Editions:  Austria · Denmark · France · Germany · Italy · Norway · Spain · Sweden · Switzerland

Supreme court orders release of violent youth

Share this article

Supreme court orders release of violent youth
The Federal Court ordered Carlos's release. Photo: Bundesgericht.jpg
16:28 CET+01:00
Switzerland's top court has ordered the release from detention of a teenage violent offender who sparked controversy over the lavish therapy he received.

Upholding a legal complaint from the 18-year-old known as Carlos, the court said the youth should be released within ten days from the closed unit where he is being held, according to the Swiss news agency SDA.

It overturned the original ruling by the Zurich high court that had ordered his detention.

Carlos was admitted to the unit after public outrage when media revealed his therapy programme allowed him to live in a four-room apartment at a reported cost of 29,000 francs a month.

In its ruling the Federal Court said Carlos’s “special treatment” had been broken off abruptly under public and media pressure, and had nothing to do with his behaviour.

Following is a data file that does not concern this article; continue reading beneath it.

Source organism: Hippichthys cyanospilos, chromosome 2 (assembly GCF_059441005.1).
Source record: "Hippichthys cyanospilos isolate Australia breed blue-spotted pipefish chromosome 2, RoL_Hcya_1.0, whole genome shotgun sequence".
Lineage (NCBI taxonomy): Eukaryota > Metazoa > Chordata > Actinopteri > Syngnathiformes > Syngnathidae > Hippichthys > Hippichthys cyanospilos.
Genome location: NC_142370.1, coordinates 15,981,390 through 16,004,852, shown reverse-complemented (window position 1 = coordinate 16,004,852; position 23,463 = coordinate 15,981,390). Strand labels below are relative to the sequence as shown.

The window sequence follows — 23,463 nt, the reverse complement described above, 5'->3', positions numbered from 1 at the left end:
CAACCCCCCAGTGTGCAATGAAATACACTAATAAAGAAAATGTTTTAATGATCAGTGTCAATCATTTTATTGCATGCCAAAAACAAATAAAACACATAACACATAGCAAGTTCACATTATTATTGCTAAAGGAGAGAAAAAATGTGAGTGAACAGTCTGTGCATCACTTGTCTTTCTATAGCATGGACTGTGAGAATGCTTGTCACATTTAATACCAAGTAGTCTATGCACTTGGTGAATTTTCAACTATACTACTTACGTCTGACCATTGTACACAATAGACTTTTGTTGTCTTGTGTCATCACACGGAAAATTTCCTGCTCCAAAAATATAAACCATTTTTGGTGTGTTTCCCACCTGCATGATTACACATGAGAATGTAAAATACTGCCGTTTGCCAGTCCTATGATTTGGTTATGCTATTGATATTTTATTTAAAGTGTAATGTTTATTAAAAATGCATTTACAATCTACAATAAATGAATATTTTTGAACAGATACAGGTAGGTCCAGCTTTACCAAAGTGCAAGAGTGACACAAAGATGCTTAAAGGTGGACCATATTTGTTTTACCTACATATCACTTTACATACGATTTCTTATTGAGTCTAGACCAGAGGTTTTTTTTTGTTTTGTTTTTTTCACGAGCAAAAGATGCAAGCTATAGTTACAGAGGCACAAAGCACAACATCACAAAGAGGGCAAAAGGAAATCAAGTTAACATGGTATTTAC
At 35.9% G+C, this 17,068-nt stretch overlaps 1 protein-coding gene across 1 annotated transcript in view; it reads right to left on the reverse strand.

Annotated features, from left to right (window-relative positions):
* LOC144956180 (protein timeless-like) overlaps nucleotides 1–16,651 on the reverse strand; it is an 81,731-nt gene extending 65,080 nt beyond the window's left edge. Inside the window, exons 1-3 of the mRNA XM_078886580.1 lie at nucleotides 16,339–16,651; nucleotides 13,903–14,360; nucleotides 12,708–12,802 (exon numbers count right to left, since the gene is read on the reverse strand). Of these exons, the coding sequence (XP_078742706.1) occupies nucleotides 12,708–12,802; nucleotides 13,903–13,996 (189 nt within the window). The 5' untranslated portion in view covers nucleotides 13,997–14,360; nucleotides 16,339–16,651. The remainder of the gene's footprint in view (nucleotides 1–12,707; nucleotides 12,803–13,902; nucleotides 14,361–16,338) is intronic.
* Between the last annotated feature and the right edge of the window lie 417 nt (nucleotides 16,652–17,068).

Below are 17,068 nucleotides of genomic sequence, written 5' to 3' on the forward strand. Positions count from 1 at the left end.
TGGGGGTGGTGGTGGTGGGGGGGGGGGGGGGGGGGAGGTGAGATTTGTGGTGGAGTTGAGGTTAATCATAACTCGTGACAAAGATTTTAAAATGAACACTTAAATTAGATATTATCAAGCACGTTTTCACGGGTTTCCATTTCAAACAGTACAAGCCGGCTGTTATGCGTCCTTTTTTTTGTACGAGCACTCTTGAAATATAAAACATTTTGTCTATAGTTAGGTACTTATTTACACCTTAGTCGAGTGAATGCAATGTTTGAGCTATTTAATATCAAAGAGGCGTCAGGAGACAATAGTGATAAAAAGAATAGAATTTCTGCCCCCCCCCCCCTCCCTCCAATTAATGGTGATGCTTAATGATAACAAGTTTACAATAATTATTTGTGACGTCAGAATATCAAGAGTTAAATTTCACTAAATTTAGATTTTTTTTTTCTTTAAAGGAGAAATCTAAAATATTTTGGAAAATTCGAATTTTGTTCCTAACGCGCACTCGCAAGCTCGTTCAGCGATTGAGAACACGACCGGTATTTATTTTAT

It ordered the Zurich authorities to find an alternative to detention in the closed unit.

The youth has a history of violent offences, and stints in juvenile detention and treatment in a psychiatric hospital reportedly failed.

His case came to light last August in the public affairs show “Reporter” on SRF, the German-language state broadcaster.

The programme revealed that the youth was supported by a 10-person team.

Media subsequently reported that the canton of Zurich had spent 960,000 francs on Carlos and his entourage of a social worker, lawyer and Thai boxing coach.

Carlos was charged with a string of offences including robbery, weapons possession, drug use, threats and assaults.

Get notified about breaking news on The Local

Share this article


From our sponsors

Change the world with a master's degree from Sweden's Linköping University

Master's students at world-leading Linköping University (LiU) aren't there simply to study. They solve real-world problems alongside experts in fields that can create a better tomorrow. Do you have what it takes to join them?